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    Intangible Assets

    According to the FASB, intangible assets are assets (not including financial assets) that lack physical substance.  Intangible assets have value based on the rights and privileges granted to the company using them, such as patents, copyrights, trademarks, trade secrets, franchise or license agreements, computer software, goodwill, and some development costs. Although financial assets such as bank deposits and bonds lack physical substance, they are not considered intangible assets. Financial assets are the right to some cash or cash equivalent in the future; whereas intangible assets are a right to something that may generate value for its owner through use. Most intangible assets generate value over more than one year, and are therefore recognized as long-term assets.  

    Identifiable Intangible Assets

    Identifiable intangible assets are assets that result from a contractual or legal right and are a nature of such that they can be alienated (that is, they can be separated from a company and sold, transferred, licensed, rented or exchanged).


    Identifiable intangible assets are recognized on the balance sheet when they are purchased. When identifiable intangible assets are created internally, they are recognized when they become enforceable through a contractual or legal right, for example, at the time that the patent is actually granted. 

    Initial Measurement

    When identifiable intangible assets are purchased, they are measured at cost. This cost also includes the costs associated with bringing the intangible into use, such as legal fees. When intangibles are purchased together for a single price, their cost is allocated based on their relative fair values. This is the same accounting treatment as lump sum (or basket) purchases of property, plant and equipment. 

    When identifiable intangible assets are developed internally, they are typically measured by the costs associated directly with bringing the intangible asset into use, such as legal fees and government fees related to acquiring a patent. However, research and development costs related to creating intangible assets are never capitalized. GAAP requires that research and development costs are recorded as operating expenses in the period they are incurred.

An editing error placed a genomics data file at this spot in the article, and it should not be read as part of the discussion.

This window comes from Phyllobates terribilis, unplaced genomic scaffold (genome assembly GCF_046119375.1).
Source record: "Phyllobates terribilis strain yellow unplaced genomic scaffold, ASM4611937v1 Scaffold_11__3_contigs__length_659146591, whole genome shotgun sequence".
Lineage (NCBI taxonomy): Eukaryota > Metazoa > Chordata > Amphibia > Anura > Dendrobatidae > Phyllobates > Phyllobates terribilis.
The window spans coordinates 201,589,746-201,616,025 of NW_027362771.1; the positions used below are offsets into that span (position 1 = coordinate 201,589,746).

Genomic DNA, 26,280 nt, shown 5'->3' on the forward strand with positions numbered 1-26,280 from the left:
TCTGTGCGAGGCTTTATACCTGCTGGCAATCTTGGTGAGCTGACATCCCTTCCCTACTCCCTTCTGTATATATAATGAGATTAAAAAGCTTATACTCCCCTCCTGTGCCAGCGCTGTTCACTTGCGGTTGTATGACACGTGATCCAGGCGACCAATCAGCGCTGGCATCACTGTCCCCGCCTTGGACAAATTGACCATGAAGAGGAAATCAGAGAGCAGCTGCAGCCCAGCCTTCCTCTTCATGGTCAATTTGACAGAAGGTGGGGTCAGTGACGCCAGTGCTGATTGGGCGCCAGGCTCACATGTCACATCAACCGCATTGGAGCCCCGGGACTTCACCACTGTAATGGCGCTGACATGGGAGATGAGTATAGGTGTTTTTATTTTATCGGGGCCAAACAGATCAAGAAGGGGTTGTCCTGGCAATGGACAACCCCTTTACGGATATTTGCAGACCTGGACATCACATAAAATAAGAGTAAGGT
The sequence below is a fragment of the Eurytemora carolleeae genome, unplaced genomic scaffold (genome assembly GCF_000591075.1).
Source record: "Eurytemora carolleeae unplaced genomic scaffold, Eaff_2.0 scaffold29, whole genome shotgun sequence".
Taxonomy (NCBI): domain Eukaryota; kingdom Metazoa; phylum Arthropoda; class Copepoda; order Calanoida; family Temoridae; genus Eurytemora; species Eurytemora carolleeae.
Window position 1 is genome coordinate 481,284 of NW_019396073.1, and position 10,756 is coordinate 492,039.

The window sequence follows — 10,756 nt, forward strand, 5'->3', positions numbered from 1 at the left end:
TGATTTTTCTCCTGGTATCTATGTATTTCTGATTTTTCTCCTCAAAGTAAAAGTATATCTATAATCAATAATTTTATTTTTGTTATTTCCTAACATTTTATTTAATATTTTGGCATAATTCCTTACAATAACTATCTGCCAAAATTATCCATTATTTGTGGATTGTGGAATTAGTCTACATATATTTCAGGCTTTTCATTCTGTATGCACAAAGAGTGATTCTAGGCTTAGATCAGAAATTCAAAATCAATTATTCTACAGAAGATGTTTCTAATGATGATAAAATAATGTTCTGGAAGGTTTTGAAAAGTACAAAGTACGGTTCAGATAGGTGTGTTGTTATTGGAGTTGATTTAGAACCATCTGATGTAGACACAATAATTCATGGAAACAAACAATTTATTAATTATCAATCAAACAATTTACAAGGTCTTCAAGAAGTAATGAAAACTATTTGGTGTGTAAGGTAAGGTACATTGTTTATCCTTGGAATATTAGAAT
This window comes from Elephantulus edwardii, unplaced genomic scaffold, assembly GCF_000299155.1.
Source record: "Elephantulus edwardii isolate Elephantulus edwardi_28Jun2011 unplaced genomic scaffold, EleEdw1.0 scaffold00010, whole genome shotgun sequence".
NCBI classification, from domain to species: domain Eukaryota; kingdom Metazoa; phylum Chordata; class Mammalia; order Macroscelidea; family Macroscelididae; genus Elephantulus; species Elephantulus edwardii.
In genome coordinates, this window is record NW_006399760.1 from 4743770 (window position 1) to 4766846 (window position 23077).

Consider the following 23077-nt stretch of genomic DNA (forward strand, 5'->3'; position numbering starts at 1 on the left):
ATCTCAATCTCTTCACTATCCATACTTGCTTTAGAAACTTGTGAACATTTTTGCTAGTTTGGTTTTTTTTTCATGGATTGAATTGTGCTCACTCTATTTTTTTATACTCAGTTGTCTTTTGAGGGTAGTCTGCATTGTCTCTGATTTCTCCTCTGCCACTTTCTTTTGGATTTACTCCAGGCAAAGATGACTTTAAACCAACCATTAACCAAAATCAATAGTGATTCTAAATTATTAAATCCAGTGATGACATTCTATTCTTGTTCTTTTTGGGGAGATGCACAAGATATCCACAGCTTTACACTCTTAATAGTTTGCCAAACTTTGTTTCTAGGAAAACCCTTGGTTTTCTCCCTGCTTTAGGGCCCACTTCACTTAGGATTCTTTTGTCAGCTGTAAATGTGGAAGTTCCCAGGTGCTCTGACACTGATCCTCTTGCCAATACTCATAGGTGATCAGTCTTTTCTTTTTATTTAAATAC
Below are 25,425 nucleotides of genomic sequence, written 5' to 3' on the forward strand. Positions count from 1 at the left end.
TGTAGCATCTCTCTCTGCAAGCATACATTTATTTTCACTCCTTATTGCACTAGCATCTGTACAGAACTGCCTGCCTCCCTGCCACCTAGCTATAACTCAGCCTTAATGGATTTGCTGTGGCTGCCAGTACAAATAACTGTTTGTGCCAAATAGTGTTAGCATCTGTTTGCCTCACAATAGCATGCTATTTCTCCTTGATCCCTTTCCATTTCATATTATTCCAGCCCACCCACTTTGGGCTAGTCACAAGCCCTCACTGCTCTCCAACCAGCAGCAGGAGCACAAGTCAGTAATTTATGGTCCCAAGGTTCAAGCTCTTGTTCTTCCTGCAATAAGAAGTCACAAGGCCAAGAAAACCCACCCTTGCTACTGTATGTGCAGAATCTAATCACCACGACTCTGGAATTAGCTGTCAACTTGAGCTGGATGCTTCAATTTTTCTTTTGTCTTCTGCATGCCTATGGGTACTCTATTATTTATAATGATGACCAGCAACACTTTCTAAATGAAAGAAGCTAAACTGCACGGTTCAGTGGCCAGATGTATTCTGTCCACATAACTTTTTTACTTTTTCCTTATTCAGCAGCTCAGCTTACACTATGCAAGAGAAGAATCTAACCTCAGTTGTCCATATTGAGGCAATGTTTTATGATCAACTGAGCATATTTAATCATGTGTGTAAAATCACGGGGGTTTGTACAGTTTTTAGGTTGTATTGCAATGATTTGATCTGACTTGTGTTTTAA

Intangible asset classes are groups of intangible assets that are similar either by their nature or by their use in the operations of a company. Intangible assets are often presented together in classes on the balance sheet.

    Subsequent Measurement

    Limited-life intangibles are amortized over their useful life and intangible assets with an indefinite lifespan are not amortized at all. However, impairment can be recognized for both types of intangibles when the fair value of the intangible is less than its book value. Restoration of previously recognized impairment is not permitted.  


    Goodwill is an intangible asset that is not readily identifiable. Goodwill can only be recognized when one company is purchased by another company. When this occurs, the purchase price is allocated among all the assets and liabilities based on their fair value – these are called identifiable net assets. The amount of the purchase price in excess of the value of the identifiable net assets is recognized on the balance sheet as goodwill. Identifiable net assets also included identifiable intangible assets. 

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    BrainMass Categories within Intangible Assets


    Solutions: 30

    Goodwill is an intangible asset that has value that can not be separated from the value of a business as a whole.

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